As I dove deeper into the history of purple in pop music, I began to wonder if Prince’s legacy would be the same if he was associated with orange. Would Guts have made more sense if the album cover was red (as some argue)? As consumers, we’re constantly prescribing meaning and relationships to colors — we suggest they’re conversing with the past like in the case of Prince with the many artists he inspired from Outkast and Erykah Badu to Lorde, or Liz Phair and Hole in conversation with Rodrigo — but how do the artists make sense of all this?
Musician Mia Berrin, the frontwoman behind Pom Pom Squad, intentionally built her album Death of a Cheerleader around the colors white, pink, and red. “With Death of a Cheerleader, something that I was exploring was my relationship with femininity, and specifically how I was reconciling what it meant to be a woman, a queer woman,” she says. “For most of my life, I thought that I couldn't be a certain type of woman because of the way I presented. Growing up, femininity and beauty felt like this thing that was really elusive. I felt like I could never be conventionally beautiful, whatever that means.”
When it came down to visually translating the hyper-emotional music she was making, she returned to the most elementary way we begin to associate feelings: with colors. “Using the color pink in my work in some way signified beauty to me,” she explains. Red came to her with the texture of latex, expressing both anger, intensity, and sensuality. And white was a color that played with “the idea of purity, that kind of angelic quality being ethereal.”
Experimenting and expressing herself with these colors during the making of the album helped Berrin reconcile and unpack stereotypes as a femme presenting lesbian who is Afro-Latina. “As a brown woman, as a queer woman, you never got to be portrayed as pure or as beautiful period, because there are so many negative stereotypes,” she says. “As I'm exploring these three colors, beauty comes back around as I describe them.” For Berrin, choosing colors that go along with one’s artistic identity is more than just creative freedom, but personal validation in a world with grossly prescribed beauty aesthetics. Dressing in the colors we want can allow us to embody beauty, royalty, and more complex ideas of creative autonomy.
Purple, for me, has come to symbolize a hardened resolve towards this world against a plush beat, balancing a bleakness and a rich desire for more. It’s those major and minor chords on Lorde’s “A World Alone” mingling with lyrics about feeling like a social outcast and mortality. It’s when Lana sings in velvety croon: “Will you still love me when I’m no longer young and beautiful?” Certain songs feel distinctly purple to me for no obvious reason at all.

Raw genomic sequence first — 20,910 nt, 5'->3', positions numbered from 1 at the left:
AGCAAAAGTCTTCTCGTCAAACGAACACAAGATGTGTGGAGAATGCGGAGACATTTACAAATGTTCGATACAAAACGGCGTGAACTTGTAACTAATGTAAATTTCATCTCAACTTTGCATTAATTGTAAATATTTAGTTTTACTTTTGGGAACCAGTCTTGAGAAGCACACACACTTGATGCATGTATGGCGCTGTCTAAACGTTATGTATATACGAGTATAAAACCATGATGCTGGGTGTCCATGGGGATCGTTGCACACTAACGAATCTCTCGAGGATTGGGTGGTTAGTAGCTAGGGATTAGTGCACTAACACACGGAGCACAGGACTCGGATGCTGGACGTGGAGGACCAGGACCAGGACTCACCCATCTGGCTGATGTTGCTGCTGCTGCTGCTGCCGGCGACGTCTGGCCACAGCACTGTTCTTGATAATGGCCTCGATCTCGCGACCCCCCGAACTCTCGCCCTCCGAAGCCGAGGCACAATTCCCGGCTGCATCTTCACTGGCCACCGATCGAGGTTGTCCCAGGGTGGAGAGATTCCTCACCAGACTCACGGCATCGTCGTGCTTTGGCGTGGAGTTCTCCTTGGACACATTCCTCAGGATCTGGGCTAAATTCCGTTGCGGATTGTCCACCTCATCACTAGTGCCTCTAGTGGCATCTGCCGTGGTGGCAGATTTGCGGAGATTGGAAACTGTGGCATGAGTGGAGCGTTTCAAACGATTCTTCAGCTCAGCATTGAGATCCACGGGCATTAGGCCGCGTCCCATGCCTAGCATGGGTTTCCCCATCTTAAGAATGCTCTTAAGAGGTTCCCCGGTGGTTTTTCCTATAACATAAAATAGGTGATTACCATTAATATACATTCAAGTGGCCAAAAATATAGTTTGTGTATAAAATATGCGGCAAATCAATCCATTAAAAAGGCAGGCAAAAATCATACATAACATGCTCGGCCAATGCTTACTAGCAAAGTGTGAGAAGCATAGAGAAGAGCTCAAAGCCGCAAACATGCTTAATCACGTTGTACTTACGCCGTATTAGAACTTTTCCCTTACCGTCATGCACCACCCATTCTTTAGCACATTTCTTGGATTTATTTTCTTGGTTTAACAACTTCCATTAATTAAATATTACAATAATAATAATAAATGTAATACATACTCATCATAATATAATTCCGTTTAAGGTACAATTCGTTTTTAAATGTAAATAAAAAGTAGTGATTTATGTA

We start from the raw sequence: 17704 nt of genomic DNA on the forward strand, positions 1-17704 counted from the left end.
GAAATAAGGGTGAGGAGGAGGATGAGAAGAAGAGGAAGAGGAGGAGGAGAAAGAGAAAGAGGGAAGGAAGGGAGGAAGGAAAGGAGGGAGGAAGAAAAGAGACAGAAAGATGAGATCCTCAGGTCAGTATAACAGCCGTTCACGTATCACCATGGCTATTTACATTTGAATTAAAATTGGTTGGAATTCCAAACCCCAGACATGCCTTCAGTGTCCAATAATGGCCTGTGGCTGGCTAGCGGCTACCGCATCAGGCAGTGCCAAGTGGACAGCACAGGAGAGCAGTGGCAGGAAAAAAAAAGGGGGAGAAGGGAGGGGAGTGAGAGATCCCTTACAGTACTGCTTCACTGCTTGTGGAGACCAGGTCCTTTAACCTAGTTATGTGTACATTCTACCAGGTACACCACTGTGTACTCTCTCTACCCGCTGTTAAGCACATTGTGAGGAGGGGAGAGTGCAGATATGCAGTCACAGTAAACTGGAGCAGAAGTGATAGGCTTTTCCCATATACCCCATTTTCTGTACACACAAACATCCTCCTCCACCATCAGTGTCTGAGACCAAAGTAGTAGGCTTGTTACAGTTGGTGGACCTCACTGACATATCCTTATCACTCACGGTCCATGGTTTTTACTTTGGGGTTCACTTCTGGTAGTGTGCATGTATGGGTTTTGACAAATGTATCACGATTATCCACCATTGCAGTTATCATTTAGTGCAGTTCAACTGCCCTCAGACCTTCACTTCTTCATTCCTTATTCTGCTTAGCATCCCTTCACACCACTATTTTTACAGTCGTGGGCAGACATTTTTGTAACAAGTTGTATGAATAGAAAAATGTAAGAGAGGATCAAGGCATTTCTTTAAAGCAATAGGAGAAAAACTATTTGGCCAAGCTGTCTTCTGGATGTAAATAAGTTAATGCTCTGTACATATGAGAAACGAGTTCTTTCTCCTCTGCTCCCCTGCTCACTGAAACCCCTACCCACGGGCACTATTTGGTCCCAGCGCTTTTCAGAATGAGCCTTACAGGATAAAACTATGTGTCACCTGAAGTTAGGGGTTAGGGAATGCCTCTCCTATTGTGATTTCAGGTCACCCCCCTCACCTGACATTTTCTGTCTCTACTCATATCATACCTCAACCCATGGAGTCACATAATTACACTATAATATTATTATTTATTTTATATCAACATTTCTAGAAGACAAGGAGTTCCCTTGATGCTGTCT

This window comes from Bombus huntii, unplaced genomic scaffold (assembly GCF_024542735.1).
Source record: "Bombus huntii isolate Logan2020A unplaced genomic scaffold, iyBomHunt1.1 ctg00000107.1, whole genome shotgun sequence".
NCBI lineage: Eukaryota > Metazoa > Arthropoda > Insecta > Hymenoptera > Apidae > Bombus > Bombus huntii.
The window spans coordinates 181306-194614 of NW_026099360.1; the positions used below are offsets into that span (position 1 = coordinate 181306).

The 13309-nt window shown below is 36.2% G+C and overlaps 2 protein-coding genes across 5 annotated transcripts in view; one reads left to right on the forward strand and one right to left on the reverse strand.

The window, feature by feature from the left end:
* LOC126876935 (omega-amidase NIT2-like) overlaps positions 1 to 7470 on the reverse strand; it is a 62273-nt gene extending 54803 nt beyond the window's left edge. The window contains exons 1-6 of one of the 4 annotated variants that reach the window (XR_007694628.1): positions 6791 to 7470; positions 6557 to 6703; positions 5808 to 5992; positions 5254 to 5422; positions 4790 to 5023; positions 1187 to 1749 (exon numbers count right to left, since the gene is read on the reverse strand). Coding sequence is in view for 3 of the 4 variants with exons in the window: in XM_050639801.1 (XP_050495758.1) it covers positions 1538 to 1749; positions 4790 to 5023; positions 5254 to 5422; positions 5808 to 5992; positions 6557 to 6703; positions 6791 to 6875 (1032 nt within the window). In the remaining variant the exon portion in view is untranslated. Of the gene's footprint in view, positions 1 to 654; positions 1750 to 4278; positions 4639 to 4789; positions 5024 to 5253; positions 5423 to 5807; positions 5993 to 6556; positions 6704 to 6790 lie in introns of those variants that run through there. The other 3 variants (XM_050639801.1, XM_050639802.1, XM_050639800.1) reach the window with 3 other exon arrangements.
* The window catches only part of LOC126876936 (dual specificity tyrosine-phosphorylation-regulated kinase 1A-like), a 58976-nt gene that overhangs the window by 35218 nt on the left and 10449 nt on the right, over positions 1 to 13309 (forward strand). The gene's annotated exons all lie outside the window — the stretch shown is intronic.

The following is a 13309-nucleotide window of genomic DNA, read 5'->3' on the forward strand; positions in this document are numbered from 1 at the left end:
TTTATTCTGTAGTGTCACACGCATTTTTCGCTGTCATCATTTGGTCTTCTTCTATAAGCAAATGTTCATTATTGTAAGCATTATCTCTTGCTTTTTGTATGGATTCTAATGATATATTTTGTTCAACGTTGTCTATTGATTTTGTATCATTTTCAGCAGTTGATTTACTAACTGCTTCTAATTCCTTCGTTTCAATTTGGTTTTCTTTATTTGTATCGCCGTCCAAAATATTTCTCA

As I worked on this piece, I continued to come back to the idea of synesthesia, simply defined as the neurological phenomenon of one perception stimulating another unrelated perception, i.e. seeing different colors for every letter. Perhaps an explicable neurological phenomenon could help me understand this cultural enigma. (After all, an overwhelming number of the artists mentioned in this piece claim to experience synesthesia including Charli XCX, Rodrigo, and Lorde, who once said her creative process is “about getting the actual thing to sound like what I’ve been seeing.”)
So does purple have an actual, universal sound? Well, no, according to researcher, artist, and synesthete Carol Steen. “Probably 99% of the people that I talk to who have synesthesia will immediately tell me that I'm wrong,” she says of sharing her own synesthetic findings with other synesthetes. “So immediately I tell them how wrong they are,” she laughs. “So it doesn't seem to be any kind of correlation that you could point a finger to. [Synesthesia] really is quite idiosyncratic.”
Steen tells me about a synesthetic experience she once had with tooth pain. She went to the dentist and explained that she had a tooth that was glowing orange. Dreading having to wait for another appointment, she insisted on a root canal. Sure enough, the nerve was dying. I ask if synesthesia is a kind of language, a way of seeing and understanding the world. “It's a form of translation,” Steen says of her synesthesia. For her, the color perception came before the pain.
It’s no surprise then that many synesthetes turn to creative outlets to find a deeper way to understand their experiences and ultimately share it with the rest of us. Synesthetes teach us that the world is far more dynamic than we understand. All I can think is that the notion of purple in pop music demonstrates humans’ constant expansion of understanding and existing in the world, and a mysterious empathy for those that listen to understand. Colors are far more complicated than their vibrant hues that call out to us at stop lights or stores. If we listen, we can hear them sing to us.